In connection with the 30% limit, potential concerns about Ontario pension funds having a negative effect on Ontario's capital markets through corporate control are unfounded. The overwhelming majority of Ontario plans, especially single-employer pension plans, do not acquire shares with the intention of controlling a company.
The current limits impose compliance costs on plan sponsors and investment managers, and indirectly on the plans themselves. The costs exceed any perceived benefit because every investment decision, including an investment in voting shares above or below the 30% threshold, must be made carefully with a view to the best interest of the plan, based on the plan's payment obligations and in the context of the overall portfolio. Transactions have been designed to sidestep the 30% voting limit. There is no way around the duties of care and loyalty.
Some people say that pension investment rules should only be amended in concert with investment rules in other financial sectors, such as the insurance sector and public mutual funds. We disagree. The restrictions in each sector are driven by different considerations. Pension fund investment decisions should be driven by the plan's obligations – how much needs to be paid out of the fund, and when – rather than by artificial investment limits. Pension law reform is urgently needed and cannot afford to wait on reforms to other financial sectors.
The Commission noted that since 2003, plan failures have become more frequent, especially in Ontario's declining steel and automotive sectors. The Commission recommended keeping the <acronym title="Pension Benefits Guarantee Fund">PBGF</acronym> in place unless and until a better alternative for existing plan members and retirees can be found. The Commission also recommended raising the benefit amount from $1,000 per month to $2,500 per month, to adjust the benefit for inflation since 1980. The Commission recommended paying for the increase by raising the amount paid by plan sponsors, with no indication of what the cost to plan sponsors would be.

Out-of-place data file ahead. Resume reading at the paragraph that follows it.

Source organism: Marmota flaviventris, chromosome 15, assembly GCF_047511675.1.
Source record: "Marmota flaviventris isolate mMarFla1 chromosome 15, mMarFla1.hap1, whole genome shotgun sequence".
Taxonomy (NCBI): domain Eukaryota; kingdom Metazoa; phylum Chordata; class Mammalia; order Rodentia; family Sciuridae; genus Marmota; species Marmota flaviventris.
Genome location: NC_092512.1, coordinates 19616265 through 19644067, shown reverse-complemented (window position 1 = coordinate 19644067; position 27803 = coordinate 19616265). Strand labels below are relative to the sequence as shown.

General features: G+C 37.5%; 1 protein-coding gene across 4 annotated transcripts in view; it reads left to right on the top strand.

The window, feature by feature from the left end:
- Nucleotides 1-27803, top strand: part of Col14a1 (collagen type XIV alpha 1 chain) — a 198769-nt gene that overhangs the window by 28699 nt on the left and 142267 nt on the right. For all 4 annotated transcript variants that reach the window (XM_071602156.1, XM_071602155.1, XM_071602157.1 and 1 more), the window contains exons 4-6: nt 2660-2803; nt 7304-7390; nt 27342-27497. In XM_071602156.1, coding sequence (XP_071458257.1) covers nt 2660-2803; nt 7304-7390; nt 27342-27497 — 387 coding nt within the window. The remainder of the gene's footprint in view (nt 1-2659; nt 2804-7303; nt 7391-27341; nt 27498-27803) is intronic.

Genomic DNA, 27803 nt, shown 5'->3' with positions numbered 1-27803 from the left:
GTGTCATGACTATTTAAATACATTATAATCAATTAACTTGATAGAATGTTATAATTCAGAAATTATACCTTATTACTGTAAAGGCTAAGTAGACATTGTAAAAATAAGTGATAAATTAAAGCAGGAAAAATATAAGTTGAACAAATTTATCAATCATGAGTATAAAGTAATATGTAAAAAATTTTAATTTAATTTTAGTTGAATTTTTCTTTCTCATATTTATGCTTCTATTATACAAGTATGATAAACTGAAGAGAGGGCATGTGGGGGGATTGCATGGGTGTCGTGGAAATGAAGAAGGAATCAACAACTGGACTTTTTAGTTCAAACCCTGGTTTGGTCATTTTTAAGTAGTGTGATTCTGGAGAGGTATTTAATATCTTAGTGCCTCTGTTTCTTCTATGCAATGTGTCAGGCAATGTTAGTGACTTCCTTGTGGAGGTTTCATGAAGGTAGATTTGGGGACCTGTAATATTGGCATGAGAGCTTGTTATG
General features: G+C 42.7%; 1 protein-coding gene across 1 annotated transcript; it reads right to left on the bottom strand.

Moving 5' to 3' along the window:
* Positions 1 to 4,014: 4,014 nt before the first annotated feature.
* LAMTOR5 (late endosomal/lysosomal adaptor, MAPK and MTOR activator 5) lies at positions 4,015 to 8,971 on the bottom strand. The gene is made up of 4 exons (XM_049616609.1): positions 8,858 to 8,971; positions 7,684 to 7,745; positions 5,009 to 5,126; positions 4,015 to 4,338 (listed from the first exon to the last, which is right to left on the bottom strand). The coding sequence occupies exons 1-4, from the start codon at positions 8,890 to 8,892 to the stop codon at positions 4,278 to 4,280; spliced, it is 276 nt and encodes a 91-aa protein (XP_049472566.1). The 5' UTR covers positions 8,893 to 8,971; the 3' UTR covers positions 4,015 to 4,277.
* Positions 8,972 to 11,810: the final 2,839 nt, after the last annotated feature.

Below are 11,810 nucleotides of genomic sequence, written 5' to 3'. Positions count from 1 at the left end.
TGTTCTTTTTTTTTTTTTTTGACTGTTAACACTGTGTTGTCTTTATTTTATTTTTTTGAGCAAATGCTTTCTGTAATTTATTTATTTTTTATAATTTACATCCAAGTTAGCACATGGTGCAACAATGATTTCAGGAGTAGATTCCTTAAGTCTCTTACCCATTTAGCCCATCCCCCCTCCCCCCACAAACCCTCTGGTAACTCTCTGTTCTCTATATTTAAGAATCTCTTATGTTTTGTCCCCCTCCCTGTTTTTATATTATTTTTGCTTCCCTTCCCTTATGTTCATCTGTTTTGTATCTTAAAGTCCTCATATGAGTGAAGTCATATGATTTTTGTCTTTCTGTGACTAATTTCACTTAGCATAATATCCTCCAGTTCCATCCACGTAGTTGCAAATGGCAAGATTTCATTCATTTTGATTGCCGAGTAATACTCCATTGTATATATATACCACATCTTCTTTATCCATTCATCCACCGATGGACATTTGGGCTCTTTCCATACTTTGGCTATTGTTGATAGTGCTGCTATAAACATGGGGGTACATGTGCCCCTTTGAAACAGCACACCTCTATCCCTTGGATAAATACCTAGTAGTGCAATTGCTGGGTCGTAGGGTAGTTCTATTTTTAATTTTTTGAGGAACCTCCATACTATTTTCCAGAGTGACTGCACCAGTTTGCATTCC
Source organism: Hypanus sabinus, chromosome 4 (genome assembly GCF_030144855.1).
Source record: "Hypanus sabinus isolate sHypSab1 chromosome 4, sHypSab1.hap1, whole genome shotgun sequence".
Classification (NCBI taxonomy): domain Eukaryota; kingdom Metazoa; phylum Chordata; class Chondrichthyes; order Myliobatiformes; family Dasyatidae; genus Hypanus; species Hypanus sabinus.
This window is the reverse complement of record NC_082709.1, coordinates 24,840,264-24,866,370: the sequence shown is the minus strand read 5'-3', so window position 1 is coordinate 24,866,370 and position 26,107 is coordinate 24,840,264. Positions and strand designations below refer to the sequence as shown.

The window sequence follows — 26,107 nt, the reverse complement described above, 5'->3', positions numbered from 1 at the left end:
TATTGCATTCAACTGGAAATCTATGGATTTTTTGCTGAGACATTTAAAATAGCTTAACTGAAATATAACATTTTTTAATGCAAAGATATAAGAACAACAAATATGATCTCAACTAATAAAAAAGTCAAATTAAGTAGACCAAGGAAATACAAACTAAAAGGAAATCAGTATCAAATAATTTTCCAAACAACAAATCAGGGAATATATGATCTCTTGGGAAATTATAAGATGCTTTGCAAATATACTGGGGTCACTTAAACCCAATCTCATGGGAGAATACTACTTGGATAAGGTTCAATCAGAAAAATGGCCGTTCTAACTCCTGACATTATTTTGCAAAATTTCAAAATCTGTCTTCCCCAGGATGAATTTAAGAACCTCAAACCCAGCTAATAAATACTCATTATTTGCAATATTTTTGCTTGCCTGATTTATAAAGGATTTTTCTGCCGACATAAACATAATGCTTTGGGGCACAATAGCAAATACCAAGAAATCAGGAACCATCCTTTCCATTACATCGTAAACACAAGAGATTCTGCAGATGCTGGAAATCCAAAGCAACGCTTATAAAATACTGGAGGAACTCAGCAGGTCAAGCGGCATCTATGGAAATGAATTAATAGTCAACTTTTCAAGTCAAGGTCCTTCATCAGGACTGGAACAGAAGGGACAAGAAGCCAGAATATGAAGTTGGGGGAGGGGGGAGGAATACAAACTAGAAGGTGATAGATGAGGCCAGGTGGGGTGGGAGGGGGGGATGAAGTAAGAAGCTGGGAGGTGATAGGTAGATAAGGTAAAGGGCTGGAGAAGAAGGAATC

The <acronym title="Pension Benefits Guarantee Fund">PBGF</acronym> makes the sponsors of other pension plans, and ultimately taxpayers, bear the costs of pension promises that in some cases were unaffordable, especially those made in declining industries. A guarantee that is funded by other plan sponsors, or by taxpayers, is unfair to the sponsors and members of well-run plans, and unfair to taxpayers who are not members of a defined-benefit plan. The costs of unsustainable pension promises should be borne by the plan members and the company's shareholders, and not by anyone else.
The Commission recommended that a position of 'pension champion' be created, and that Ontario's pension legislation be comprehensively reviewed every eight years. We support the creation of a pension champion, but even with one, the reviews should take place every five years. That is the approach taken under Ontario's Securities Act, and it has worked well.
Thank you for this opportunity to comment on the Report. We would be pleased to make ourselves available if you have any questions about our comments, or if you wish to discuss these issues further.